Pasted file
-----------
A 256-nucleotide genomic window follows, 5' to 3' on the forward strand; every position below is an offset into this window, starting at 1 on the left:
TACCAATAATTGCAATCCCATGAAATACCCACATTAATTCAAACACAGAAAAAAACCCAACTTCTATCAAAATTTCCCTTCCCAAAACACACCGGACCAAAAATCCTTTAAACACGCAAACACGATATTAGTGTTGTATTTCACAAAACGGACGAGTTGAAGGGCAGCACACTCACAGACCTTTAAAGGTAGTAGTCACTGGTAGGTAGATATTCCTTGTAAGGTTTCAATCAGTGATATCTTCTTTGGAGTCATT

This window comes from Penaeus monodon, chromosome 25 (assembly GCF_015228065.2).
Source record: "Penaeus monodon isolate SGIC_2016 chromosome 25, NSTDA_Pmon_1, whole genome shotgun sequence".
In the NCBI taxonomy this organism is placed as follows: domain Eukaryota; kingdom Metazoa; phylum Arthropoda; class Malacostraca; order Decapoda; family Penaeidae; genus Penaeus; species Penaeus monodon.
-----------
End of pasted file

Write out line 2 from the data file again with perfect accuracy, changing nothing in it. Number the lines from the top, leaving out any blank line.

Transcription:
TACCAATAATTGCAATCCCATGAAATACCCACATTAATTCAAACACAGAAAAAAACCCAACTTCTATCAAAATTTCCCTTCCCAAAACACACCGGACCAAAAATCCTTTAAACACGCAAACACGATATTAGTGTTGTATTTCACAAAACGGACGAGTTGAAGGGCAGCACACTCACAGACCTTTAAAGGTAGTAGTCACTGGTAGGTAGATATTCCTTGTAAGGTTTCAATCAGTGATATCTTCTTTGGAGTCATT